- Email and text notifications that can provide scheduled reminders to take medication—for example, AdhereTech is a smart pill bottle that sends customized support to a consumer’s phone, via text message or automated phone call (see US Bioservices & AdhereTech Collaborate To Improve Adherence To Therapy).
- Smartphone and tablet apps like Medisafe that helps users manage medications, reminds them when and how to take their medications, warns of potential drug interactions, and provides educational videos (Medisafe Launches New Maestro Platform For Interoperable Digital Medication Management & Consumer Engagement).
- Voice recognition systems like the robotic health care companion Mabu that can have conversations with consumers, gather data every day about the dosing and timing of medication as well as other health and wellness activities, request medication refills from the pharmacy, remind consumers to take medications, track food intake, etc. (see TransPerfect DataForce Selected By Catalia Health To Add Spanish-Language Capabilities To Its Personal Health Care Companion, Mabu).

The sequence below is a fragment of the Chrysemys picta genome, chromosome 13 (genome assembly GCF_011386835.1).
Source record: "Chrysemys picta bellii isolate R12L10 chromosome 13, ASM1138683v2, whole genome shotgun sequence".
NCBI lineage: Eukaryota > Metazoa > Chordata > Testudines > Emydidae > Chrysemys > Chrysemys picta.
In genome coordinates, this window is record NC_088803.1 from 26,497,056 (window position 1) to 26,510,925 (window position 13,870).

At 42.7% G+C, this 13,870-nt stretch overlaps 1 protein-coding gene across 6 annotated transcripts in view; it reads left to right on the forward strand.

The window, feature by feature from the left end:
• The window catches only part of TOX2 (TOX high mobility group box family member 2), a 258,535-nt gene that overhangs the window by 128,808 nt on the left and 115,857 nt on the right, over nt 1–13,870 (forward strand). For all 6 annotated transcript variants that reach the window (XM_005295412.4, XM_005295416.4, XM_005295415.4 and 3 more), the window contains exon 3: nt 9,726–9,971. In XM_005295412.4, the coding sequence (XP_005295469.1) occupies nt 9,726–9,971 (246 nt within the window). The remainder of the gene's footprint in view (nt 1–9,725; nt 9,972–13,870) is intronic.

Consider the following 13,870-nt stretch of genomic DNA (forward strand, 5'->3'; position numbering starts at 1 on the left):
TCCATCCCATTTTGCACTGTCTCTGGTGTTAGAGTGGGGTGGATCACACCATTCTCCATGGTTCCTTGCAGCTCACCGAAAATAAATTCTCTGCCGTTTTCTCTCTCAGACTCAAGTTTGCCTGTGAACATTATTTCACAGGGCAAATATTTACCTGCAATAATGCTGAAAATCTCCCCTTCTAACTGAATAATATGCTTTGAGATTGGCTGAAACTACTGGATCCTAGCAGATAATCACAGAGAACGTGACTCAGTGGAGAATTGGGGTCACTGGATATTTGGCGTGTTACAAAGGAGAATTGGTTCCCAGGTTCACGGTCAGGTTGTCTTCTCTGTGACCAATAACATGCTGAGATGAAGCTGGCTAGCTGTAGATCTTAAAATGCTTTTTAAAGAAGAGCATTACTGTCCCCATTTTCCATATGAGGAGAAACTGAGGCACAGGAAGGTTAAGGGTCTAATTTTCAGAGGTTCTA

Rates of medication adherence and these adherence-related technologies are going to be increasingly important to specialty provider organizations. As the field moves to more value-based reimbursement, specialty provider organization contracts are going to include bonuses and penalties based on total cost of care, emergency room utilization, and hospital readmission rates. Performance on those metrics are directly related to consumer medication adherence, which means that provider organization reimbursement is going to be heavily influenced by those factors.